To keep from getting overwhelmed, I've developed a system. I'm calling it Simple Health. Know why? 'Cause it ain't that hard, people. We just make it hard. I chunked the major good-for-you things to do into three checklist words. Now all you have to do is these three things to be a superstar. 

  1. Destress

  2. Eat

  3. Move

(1) Destress


Destressing is the most important part of your health and there are a million ways to do it. That's not the bad news--that's the good. If there is variety, that means that no matter when you read this, you have time to do one. 

  • Yoga. Even a 15-minute class on your iPad can have you on your way to better health. I recommend the Yoga Studio app since it's clean, quiet, and completely adaptable. This isn't an affiliate link, but an app I've used for so many years I've lost count. BONUS: Yoga can be done at home with relatively little equipment. I recommend a decent mat and if you don't have yoga blocks, a pillow or firm cushion would work fine.

  • Meditation. I'm fairly new to the meditation game, but I'll tell you this much: every time I do it, I feel better. And it's not weird and boring if you use a guide with someone talking you through the breaths. I'm a big fan of Kris Carr's albums since she offers a session as short as 3 minutes but never exceeding 15 minutes. Again, this isn't an affiliate just the program I use myself. Loving the new album as well!

  • Go outside. As a work-from-home writer, this is advice I need to heed for myself! Even in the cold, gray, dreary days, I never regret stepping outside for a lungful of crisp air. It's good for the dog, too, who's as content to stay indoors all day like her mom. ;)

  • Journal. Journaling, beit gratitude or prayer or simply charting how you are feeling for the day can be a great way to "leave it all on the page." Sometimes we don't know how we're feeling until it's in black and white. Want to vent your anger with someone? Write a letter you never send! I've done it and it's always therapeutic and years later when I find it, I remember feeling so in the moment angry but can't access those same feelings currently. It's a great reminder that most things don't matter enough to shackle yourself to them long-term.

(2) Eat


The second category to pay attention to in your day-to-day happenings is what's going into your mouth. We don't think longterm about this very often, but it's so important to fuel yourself for your future health. Your stomach needs to be full, yes, but what about your gut? Where all your good bacteria live and thrive and fight to keep your immune system at peak performance.

  • Water. You know you need 8 glasses. Squeeze fresh lemon juice into your first glass in the a.m. before your morning coffee or tea, and drink the rest throughout the day. Buy an environmentally-sound Kleen Kanteen and refill throughout the day. Ditch the plastic bottles. They're no good for your health or the landfill situation.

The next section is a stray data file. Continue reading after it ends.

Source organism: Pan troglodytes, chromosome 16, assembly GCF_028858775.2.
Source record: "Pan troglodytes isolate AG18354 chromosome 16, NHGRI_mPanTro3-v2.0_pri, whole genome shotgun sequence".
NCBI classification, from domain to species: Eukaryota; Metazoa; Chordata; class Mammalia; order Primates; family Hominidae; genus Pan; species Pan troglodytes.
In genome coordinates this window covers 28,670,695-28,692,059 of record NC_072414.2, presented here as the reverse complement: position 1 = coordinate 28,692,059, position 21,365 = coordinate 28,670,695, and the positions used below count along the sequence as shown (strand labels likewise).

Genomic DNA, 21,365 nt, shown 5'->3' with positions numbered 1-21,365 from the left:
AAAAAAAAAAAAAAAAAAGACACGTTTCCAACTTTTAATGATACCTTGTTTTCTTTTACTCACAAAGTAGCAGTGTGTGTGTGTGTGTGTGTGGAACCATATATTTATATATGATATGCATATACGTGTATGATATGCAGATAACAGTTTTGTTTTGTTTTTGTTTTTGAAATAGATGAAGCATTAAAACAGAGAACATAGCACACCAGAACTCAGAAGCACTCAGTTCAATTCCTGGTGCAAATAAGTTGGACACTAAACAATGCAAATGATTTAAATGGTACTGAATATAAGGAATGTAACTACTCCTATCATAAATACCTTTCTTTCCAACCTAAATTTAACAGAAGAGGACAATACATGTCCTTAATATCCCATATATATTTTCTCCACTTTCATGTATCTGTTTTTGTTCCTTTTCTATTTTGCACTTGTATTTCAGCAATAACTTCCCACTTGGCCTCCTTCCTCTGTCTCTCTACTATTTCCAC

• Green. Did you eat your spinach today? Either nosh on a salad or blend some up in your smoothies Fresh spinach greens are tasteless when blended into a smoothie. To try: a few handfuls of spinach, frozen banana slices, peanut butter, almond milk, hemp seeds, and a dash of salt. (You won't be sorry!)

  • Probiotics. Mix 'em up every so often to keep your gut guessing. Check with your local health food store for the 411 on good brands.

  • Supplements. If you're doing everything above, you may not need to supplement everything everyday! One caveat: I take Vitamin D daily--we're all deficient. B12 keeps me in super shape as well. On those off days when my throat feels a little tickle, I take Vitamin C (one of those powdered immune-boosting packets works lovely) and Magnesium.

(3) Move


I know we covered walks and yoga, but I'm talking actual cardio and strength-building in this category. Again, it doesn't have to be strenuous or arduous. You don't have to sign up for a 60-minute spin class or take to the barbells like The Rock. What you do have to do is...

  • Set your alarm. First thing in the morning is the best way, if not the only way, to be sure you fit in your fitness before your day runs away with you. Especially if you put it off. *raises hand*

  • Have an end goal. Make sure it's not "lose ten pounds" though. Your mind is trained to find something if you lose it, so state your goal in the positive. GAIN muscle. ACHIEVE this many minutes on the stairclimber. BUILD endurance by knowing the goal will be reached in 2-3 months time.

  • See steps 1 & 2. Good habits have a tendency to breed other good habits (the same way bad habits lead to more bad), so focus on the good you're doing and just do your best! If you miss a day, fit in three minutes of arm work with small weights and call it a day. (Pinterest has tons of exercises that can be done in any amount of time.) If you still can't fit in this category, set your alarm for tomorrow and fill out your gratitude journal and start tomorrow fresh.


Simple health is just that. Simple. Now if you'll excuse me, I'm going to jot these into my planner. With checkboxes. 

One step at a time, you can be healthy!